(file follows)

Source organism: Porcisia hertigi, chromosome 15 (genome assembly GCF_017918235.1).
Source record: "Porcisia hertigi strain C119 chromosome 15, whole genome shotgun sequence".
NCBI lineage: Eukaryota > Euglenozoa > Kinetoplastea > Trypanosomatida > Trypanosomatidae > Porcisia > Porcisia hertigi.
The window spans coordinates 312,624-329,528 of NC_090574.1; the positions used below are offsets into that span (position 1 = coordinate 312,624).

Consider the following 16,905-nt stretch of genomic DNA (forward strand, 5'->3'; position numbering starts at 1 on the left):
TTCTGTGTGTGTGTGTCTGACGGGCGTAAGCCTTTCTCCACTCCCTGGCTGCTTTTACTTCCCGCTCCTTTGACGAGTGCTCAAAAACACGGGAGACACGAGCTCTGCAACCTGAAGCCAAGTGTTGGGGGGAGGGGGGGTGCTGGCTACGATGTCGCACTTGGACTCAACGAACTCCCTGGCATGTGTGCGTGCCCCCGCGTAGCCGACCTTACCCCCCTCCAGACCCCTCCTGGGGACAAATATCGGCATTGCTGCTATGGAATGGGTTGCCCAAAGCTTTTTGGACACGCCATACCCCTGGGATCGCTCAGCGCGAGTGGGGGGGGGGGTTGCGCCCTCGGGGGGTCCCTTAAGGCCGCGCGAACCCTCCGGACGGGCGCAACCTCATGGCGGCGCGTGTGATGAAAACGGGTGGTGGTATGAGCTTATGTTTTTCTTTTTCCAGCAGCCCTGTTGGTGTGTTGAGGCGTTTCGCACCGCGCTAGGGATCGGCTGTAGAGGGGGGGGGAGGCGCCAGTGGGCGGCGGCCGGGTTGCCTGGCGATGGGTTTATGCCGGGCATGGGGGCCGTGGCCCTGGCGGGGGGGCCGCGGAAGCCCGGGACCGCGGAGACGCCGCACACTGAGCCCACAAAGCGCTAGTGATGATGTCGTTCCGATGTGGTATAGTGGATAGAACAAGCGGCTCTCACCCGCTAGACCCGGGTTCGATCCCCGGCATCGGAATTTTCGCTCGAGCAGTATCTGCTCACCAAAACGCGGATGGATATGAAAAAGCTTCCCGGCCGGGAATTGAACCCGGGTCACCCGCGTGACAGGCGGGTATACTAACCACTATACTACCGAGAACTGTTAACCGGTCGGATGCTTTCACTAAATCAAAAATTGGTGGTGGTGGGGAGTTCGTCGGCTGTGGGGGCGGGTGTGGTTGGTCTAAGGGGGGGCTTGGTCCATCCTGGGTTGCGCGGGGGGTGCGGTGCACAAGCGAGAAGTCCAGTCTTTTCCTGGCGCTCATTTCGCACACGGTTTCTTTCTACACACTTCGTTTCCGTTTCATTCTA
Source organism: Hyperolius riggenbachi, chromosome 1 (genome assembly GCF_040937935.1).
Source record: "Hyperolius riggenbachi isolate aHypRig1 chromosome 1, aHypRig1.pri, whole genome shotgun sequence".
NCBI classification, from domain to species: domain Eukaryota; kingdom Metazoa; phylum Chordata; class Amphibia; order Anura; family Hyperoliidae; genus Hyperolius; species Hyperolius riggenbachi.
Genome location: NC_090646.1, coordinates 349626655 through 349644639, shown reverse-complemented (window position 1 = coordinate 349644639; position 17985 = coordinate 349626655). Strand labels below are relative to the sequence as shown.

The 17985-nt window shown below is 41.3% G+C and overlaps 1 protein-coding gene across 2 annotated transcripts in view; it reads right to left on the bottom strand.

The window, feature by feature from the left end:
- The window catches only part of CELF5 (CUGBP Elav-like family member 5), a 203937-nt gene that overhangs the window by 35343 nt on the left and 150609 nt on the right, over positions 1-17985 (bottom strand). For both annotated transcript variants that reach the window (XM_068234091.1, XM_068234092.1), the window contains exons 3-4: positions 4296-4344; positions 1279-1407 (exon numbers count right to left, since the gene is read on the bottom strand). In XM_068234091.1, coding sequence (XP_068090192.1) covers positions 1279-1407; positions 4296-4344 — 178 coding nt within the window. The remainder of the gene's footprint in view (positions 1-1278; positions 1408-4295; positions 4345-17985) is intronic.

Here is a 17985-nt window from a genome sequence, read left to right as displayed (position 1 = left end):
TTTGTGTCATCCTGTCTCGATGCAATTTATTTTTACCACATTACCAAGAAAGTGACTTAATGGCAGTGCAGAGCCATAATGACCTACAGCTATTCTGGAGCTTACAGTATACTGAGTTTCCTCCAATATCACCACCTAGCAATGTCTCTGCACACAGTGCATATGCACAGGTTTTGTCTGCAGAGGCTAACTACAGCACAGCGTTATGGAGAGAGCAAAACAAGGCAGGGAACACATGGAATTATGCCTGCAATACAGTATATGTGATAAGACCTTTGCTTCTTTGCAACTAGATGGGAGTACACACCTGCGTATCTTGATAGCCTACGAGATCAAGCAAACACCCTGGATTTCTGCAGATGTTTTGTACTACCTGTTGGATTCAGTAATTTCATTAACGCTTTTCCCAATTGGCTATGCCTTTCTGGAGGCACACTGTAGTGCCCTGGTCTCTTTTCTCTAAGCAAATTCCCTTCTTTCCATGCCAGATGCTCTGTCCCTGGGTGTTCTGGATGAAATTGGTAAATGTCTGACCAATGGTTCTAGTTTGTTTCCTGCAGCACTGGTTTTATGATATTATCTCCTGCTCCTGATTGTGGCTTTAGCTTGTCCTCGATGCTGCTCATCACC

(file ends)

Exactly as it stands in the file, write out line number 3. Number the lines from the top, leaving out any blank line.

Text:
NCBI lineage: Eukaryota > Euglenozoa > Kinetoplastea > Trypanosomatida > Trypanosomatidae > Porcisia > Porcisia hertigi.